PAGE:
ABSTRACT: This study assessed whether exposure to pesticides elicits early biochemical changes in biomarkers of liver function and looked for potential gene-environmental interactions between pesticide exposure and polymorphisms of pesticide-metabolizing genes. A longitudinal study was conducted in farm-workers from Andalusia (South Spain), during two periods of the same crop season with different degree of pesticide exposure. Blood samples were taken for the measurement of serum and erythrocyte cholinesterase activities as well as for determining clinical chemistry parameters as biomarkers of liver function. Serum lipid levels were also measured as they may help to monitor the progress of toxic liver damage. A reduction in serum cholinesterase was associated with decreased levels of all clinical chemistry parameters studied except HDL-cholesterol. Conversely, a decreased erythrocyte cholinesterase (indicating long-term pesticide exposure) was associated with increased levels of aspartate aminotransferase and alkaline phosphatase and increased levels of triglycerides, total cholesterol and LDL-cholesterol, but reduced levels of HDL-cholesterol. Changes in liver biomarkers were particularly associated with the PON155M/192R haplotype. The obtained results therefore support the hypothesis that pesticide exposure results in subtle biochemical liver toxicity and highlight the role of genetic polymorphisms in pesticide-metabolizing enzymes as biomarkers of susceptibility for developing adverse health effects.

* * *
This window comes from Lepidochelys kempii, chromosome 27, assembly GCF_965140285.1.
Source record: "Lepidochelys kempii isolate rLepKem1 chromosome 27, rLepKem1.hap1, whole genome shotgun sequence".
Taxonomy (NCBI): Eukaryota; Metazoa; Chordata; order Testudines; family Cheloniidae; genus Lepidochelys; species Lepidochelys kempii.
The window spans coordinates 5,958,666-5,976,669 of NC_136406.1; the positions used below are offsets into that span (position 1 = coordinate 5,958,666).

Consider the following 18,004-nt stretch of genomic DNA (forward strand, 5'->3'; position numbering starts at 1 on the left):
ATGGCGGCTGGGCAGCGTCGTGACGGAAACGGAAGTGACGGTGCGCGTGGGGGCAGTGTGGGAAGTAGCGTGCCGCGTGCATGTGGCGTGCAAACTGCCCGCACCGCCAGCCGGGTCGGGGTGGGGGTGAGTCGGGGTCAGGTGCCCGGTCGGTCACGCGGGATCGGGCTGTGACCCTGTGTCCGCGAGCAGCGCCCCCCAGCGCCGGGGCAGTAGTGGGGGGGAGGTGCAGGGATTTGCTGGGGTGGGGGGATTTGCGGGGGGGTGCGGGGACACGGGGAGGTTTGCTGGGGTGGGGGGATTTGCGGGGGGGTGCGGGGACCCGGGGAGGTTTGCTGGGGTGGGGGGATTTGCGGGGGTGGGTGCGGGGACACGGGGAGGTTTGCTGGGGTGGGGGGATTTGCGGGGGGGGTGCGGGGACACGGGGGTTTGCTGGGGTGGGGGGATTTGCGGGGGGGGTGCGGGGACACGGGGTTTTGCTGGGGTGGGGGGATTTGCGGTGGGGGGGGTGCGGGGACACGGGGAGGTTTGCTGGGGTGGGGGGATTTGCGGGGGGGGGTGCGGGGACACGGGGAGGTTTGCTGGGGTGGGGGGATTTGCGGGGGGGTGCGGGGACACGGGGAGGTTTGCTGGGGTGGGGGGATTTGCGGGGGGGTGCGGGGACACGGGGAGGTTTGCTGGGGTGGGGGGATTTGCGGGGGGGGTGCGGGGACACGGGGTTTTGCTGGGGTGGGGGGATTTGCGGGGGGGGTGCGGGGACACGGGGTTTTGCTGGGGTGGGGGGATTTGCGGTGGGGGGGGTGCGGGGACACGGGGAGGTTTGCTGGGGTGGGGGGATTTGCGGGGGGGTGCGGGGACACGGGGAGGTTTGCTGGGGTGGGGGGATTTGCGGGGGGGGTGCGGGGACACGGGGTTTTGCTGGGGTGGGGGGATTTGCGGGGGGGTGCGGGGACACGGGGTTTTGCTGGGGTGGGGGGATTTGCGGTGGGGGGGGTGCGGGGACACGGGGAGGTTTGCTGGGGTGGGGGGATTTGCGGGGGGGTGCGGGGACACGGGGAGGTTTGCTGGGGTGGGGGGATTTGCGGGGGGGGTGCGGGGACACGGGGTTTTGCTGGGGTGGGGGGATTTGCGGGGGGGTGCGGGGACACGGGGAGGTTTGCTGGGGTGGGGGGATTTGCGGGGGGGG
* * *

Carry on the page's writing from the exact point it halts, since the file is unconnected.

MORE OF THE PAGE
Food and chemical toxicology: an international journal published for the British Industrial Biological Research Association 05/2013; 61. DOI:10.1016/j.fct.2013.05.012 · 2.90 Impact Factor
Data provided are for informational purposes only. Although carefully collected, accuracy cannot be guaranteed. The impact factor represents a rough estimation of the journal's impact factor and does not reflect the actual current impact factor. Publisher conditions are provided by RoMEO. Differing provisions from the publisher's actual policy or licence agreement may be applicable.